A/N: I'm something of a glutton for punishment. This is my first Torchwood/Doctor Who fic, after spending a few years now lounging happily over in the Law & Order: Criminal Intent fandom. Now that I've finally discovered John Barrowman, though, the muse won't leave me alone.
I can't honestly say I know where this story is headed. I've decided to let the muse run with it, and see what happens. Although, I can say that the plot bunnies are starting to make themselves clearer to me by the day.
I am going to try and keep a low profile – I have three or four fics in my other fandom that have yet to be completed, but this one just wouldn't wait. I think my fellow fic writers would understand that. I hope they do.
Disclaimer: Torchwood and Doctor Who are the property of the BBC, and anyone else lucky enough to have their hand in the pie. I'm not one of them. Don't sue me – I have no money.
Rating: a strong T, for now. Descriptions of torture will follow in later scenes, as well as a good deal of emotional whompage on Captain Jack. Warnings will be duly posted.
NB: This story is set after the season three finale. My premise is thus: What if the Doctor decided he wasn't going to let Jack walk away? And what if Jack wasn't as well-adjusted after his year-long captivity as he appeared to be at the end of the season?
Reviews would be appreciated, as always, but try not to be too harsh.
I have now seen the final three episodes, and have edited the prologue accordingly. I'm ignoring the little incident with the Titanic crashing through the wall of the Tardis at the very end, but I've altered the prologue to take into consideration that Martha is no longer with the Doctor. Which makes it easier for me, really.
He jogged away from the Doctor and Martha, head held high and showing every intention of returning to the Hub. He ran, not walked, taking care not to give in to the temptation to look back, and see what he was giving up. What had, this time, been so freely and warmly offered to him by the Doctor. To look back now would have hurt far too much, and he'd already endured more hurt over the last year than even he was capable of withstanding.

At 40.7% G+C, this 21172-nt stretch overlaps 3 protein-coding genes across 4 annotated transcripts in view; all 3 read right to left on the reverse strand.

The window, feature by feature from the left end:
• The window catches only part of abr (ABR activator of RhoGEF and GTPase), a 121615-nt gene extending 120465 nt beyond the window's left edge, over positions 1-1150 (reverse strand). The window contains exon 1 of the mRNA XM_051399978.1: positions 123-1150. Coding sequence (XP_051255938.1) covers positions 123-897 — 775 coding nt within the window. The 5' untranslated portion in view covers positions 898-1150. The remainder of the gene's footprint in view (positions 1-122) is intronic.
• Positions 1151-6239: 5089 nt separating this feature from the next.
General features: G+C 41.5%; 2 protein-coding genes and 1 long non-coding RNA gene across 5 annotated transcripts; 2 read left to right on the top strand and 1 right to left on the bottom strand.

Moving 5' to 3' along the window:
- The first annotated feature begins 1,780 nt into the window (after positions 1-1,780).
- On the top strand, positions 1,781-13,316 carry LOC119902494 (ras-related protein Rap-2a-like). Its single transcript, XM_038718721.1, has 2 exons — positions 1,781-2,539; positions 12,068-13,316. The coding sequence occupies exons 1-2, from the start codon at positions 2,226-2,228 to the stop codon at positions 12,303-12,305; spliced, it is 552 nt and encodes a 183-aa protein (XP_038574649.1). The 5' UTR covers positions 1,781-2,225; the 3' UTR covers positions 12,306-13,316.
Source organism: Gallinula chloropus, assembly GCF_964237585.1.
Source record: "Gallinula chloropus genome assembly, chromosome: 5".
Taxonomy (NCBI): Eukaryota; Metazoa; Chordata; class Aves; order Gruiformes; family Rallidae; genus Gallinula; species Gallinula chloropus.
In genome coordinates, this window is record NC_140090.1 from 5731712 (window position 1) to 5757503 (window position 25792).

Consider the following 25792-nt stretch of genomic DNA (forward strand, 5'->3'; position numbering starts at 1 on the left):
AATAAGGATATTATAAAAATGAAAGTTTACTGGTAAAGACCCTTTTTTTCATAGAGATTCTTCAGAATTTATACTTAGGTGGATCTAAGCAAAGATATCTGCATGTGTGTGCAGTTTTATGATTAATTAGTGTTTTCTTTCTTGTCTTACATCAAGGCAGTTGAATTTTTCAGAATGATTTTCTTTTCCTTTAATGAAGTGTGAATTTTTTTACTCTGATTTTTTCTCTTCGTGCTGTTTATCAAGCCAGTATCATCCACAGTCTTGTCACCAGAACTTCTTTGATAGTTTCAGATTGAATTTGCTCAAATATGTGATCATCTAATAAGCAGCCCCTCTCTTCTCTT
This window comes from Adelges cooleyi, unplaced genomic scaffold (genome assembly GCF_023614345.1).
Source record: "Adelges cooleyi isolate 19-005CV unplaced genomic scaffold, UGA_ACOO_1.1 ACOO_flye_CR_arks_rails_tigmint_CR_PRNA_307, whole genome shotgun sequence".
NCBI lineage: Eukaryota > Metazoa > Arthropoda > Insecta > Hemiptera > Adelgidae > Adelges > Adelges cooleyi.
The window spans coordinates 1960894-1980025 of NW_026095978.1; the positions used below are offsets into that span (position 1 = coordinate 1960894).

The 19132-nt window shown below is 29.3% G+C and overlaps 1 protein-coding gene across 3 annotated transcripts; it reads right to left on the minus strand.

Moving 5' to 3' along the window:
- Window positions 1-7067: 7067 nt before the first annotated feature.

He avoided the pavement block with the perception filter at the last moment, not because he didn't have the control in his possession to open it but simply because he felt surprisingly disinclined towards making such a showy entrance. Instead, he turned at the last moment and made for the tourist shack that served as a front for Torchwood's underground base.
As he drew nearer, his heart began to thump painfully in his chest as a thousand thoughts raced through his mind, and his quick jog slowed to a walk. As far as his team was aware, he would only have been gone for a short while, but he still wondered how they might receive him. After all, he had disappeared without so much as a goodbye, and then there was no knowing how their perceptions of him had been damaged by Saxon's public denouncement of the Doctor, Martha and himself as terrorists.
More than that, though, he found himself almost sick to his gut with nerves over the prospect of them discovering what had befallen him during the time he had been a prisoner of the Master.
For a long, painful minute, Jack stood outside the reception entrance to the Hub, staring at the door and torn over his desire to go in and a deeper instinct to turn and run. Instinct won, and he turned away from Torchwood Tower and away from the tourist shack, and headed instead for a sheltered spot some distance away. There, concealed in shadows and well-hidden from sight, but with a clear view of the two entrances to the Hub, Captain Jack Harkness sat down on the cold concrete, and waited.
The Doctor returned to the Roald Dahl Plass that afternoon, after saying a bittersweet farewell to Martha. He supposed he shouldn't have been surprised by her decision to stay with her family. After all, they needed her as much as he did, if not more. And to be fair, he had never really given Martha the consideration and attention that she deserved. Too long, he thought sadly. Too long he'd spent pining for Rose.